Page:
Saturday, January 06, 2007

New branches on tree of life, Active SETI and the Drake Equation

Welcome! “Alien Life” tracks the latest discoveries and thoughts in the various elements of the famous Drake Equation. You may notice that this and future entries are shorter than usual; Career, family and book deal commitments have forced me to cut back some of my projects. Now, here’s today’s news:
g Life - Less can be more, at least with regard to how genes organize themselves into an entire ecosystem. Two new studies reveal how genes maintain control and don't run wild in a single organism, and then how few genes it may take to predict new branches on the tree of life. See
. Note: This article is from 2004.
g Message - Recent discussions within the SETI community have thoroughly explored the issue of whether people with access to radio telescopes should send powerful signals to alien civilizations without some process of prior international consultation. In particular, those exchanges have focused on the question of "Active SETI." See
g Cosmicus - The next time you reset the smoke detector in your home, take a minute to imagine it as part of your own spacecraft's caution and warning system. Because before they saved lives on Earth, that's where smoke detectors were found on spacecraft designed and built by NASA. See Note: This article is from 2005.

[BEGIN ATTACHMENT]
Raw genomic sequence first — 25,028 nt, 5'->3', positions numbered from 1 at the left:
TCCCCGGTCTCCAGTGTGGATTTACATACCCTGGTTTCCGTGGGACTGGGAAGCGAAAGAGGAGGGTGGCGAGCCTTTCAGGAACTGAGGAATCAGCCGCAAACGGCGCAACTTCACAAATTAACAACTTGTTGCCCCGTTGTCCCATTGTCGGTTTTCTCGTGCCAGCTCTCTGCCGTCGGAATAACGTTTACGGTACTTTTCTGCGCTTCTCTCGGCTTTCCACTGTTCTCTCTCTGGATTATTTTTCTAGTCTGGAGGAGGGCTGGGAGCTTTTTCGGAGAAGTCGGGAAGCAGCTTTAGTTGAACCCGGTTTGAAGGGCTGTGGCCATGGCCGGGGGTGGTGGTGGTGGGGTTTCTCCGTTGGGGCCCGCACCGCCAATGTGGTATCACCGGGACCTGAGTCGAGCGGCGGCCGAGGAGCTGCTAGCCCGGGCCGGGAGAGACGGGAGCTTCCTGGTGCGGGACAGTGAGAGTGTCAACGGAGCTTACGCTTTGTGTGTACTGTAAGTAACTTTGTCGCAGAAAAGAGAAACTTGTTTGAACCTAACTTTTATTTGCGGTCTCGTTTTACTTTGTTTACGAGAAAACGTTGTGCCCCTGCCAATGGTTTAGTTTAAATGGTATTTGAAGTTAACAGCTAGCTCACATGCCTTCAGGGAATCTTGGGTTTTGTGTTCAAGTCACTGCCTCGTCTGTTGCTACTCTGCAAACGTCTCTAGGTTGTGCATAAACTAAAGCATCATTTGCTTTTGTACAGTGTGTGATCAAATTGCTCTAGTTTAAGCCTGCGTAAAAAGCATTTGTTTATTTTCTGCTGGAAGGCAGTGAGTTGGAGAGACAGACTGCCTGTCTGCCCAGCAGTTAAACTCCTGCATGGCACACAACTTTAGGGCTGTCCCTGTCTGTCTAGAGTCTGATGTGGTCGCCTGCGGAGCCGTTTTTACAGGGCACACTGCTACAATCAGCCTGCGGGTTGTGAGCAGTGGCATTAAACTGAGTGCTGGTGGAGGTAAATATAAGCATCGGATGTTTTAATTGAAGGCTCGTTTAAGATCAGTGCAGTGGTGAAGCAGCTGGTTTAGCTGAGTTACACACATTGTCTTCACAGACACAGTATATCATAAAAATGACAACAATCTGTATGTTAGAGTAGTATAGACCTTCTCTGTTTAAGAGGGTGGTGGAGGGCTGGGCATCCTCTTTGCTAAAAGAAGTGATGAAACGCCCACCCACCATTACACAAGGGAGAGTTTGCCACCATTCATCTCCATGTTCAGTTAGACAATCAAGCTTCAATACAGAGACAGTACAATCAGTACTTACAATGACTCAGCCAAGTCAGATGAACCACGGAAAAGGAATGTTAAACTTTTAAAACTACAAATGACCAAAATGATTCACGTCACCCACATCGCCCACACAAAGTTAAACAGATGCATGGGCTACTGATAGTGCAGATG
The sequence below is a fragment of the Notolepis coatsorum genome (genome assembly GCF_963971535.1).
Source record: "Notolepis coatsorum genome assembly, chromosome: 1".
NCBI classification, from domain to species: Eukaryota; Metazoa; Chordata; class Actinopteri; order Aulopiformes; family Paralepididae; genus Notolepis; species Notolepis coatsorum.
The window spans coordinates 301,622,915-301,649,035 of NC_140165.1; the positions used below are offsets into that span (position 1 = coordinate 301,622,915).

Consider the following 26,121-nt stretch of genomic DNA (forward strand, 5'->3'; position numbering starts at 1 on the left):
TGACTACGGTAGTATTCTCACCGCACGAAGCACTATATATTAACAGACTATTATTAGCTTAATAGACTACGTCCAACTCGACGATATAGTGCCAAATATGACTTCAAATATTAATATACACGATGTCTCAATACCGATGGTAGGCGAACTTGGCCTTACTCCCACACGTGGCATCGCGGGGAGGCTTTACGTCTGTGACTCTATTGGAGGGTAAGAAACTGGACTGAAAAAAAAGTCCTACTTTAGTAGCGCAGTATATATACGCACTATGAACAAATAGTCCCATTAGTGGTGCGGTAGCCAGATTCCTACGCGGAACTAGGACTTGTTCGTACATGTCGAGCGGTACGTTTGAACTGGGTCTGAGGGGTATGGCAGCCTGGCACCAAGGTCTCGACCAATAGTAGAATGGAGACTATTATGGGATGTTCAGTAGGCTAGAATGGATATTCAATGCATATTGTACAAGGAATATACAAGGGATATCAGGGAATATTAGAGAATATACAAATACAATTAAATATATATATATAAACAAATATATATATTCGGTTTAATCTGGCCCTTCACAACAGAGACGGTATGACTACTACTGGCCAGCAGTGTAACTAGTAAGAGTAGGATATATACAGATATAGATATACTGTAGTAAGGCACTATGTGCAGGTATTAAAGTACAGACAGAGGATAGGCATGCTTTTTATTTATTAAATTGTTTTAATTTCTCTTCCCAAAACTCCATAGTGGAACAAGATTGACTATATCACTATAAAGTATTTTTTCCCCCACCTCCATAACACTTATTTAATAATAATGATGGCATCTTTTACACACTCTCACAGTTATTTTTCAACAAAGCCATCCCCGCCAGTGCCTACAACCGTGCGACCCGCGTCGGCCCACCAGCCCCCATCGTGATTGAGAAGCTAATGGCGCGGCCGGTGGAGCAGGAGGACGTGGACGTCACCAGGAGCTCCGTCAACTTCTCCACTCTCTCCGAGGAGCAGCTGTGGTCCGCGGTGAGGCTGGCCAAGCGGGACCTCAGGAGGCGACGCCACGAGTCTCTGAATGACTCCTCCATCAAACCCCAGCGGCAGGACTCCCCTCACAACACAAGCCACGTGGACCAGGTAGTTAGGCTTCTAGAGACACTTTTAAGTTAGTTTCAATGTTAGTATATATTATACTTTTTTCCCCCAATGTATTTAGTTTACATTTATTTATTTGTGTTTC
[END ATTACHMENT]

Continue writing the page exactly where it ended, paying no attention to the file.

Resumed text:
g Learning - Here’s a neat classroom activity, courtesy of NASA: “The Drake Equation.” Students estimate the number of civilizations in the galaxy by first estimating the number of craters on the Moon and then by performing estimates of multiple-variable systems culminating in the use of the Drake Equation. See
g Imagining - Like first contact stories? Then be sure to read Arthur C. Clarke’s short story "Loophole," appearing in the April 1946 issue of Astounding.
g Aftermath - With humanity now on the verge of being capable to leave its home world, Earth, scientists have begun to wrestle with the consequences of this next great journey; of the social impact humanity will undergo upon discovering life elsewhere, be it fossil, bacterial or an intelligent civilization. See
. Note: This article is from 1999.